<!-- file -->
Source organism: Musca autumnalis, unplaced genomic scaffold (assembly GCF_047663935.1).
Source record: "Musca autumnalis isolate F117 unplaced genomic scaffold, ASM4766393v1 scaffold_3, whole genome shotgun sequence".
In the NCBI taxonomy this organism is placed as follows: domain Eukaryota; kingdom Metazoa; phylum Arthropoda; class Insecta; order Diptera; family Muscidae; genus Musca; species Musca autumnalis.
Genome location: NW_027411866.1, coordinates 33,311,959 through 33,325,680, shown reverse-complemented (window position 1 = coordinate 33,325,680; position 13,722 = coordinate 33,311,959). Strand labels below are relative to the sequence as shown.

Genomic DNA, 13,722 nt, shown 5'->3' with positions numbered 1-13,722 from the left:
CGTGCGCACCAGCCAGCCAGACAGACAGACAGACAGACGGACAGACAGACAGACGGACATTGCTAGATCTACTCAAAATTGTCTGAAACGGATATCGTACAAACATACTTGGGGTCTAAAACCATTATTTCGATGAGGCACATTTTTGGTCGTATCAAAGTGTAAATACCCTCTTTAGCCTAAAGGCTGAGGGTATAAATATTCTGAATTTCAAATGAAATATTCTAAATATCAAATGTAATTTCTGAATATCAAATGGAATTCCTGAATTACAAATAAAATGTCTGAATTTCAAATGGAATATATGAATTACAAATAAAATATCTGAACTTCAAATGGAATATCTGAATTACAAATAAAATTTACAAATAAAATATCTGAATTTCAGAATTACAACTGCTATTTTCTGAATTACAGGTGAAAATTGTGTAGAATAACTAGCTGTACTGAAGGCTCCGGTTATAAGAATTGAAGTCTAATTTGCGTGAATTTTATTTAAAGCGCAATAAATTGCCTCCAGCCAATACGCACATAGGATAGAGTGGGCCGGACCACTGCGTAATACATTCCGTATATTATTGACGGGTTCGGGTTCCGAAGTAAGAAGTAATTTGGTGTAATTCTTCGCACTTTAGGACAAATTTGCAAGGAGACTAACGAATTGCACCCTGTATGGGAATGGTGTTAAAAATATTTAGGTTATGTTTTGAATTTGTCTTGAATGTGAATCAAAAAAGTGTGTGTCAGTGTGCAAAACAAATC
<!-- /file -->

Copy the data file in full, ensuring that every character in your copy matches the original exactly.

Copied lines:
Source organism: Musca autumnalis, unplaced genomic scaffold (assembly GCF_047663935.1).
Source record: "Musca autumnalis isolate F117 unplaced genomic scaffold, ASM4766393v1 scaffold_3, whole genome shotgun sequence".
In the NCBI taxonomy this organism is placed as follows: domain Eukaryota; kingdom Metazoa; phylum Arthropoda; class Insecta; order Diptera; family Muscidae; genus Musca; species Musca autumnalis.
Genome location: NW_027411866.1, coordinates 33,311,959 through 33,325,680, shown reverse-complemented (window position 1 = coordinate 33,325,680; position 13,722 = coordinate 33,311,959). Strand labels below are relative to the sequence as shown.

Genomic DNA, 13,722 nt, shown 5'->3' with positions numbered 1-13,722 from the left:
CGTGCGCACCAGCCAGCCAGACAGACAGACAGACAGACGGACAGACAGACAGACGGACATTGCTAGATCTACTCAAAATTGTCTGAAACGGATATCGTACAAACATACTTGGGGTCTAAAACCATTATTTCGATGAGGCACATTTTTGGTCGTATCAAAGTGTAAATACCCTCTTTAGCCTAAAGGCTGAGGGTATAAATATTCTGAATTTCAAATGAAATATTCTAAATATCAAATGTAATTTCTGAATATCAAATGGAATTCCTGAATTACAAATAAAATGTCTGAATTTCAAATGGAATATATGAATTACAAATAAAATATCTGAACTTCAAATGGAATATCTGAATTACAAATAAAATTTACAAATAAAATATCTGAATTTCAGAATTACAACTGCTATTTTCTGAATTACAGGTGAAAATTGTGTAGAATAACTAGCTGTACTGAAGGCTCCGGTTATAAGAATTGAAGTCTAATTTGCGTGAATTTTATTTAAAGCGCAATAAATTGCCTCCAGCCAATACGCACATAGGATAGAGTGGGCCGGACCACTGCGTAATACATTCCGTATATTATTGACGGGTTCGGGTTCCGAAGTAAGAAGTAATTTGGTGTAATTCTTCGCACTTTAGGACAAATTTGCAAGGAGACTAACGAATTGCACCCTGTATGGGAATGGTGTTAAAAATATTTAGGTTATGTTTTGAATTTGTCTTGAATGTGAATCAAAAAAGTGTGTGTCAGTGTGCAAAACAAATC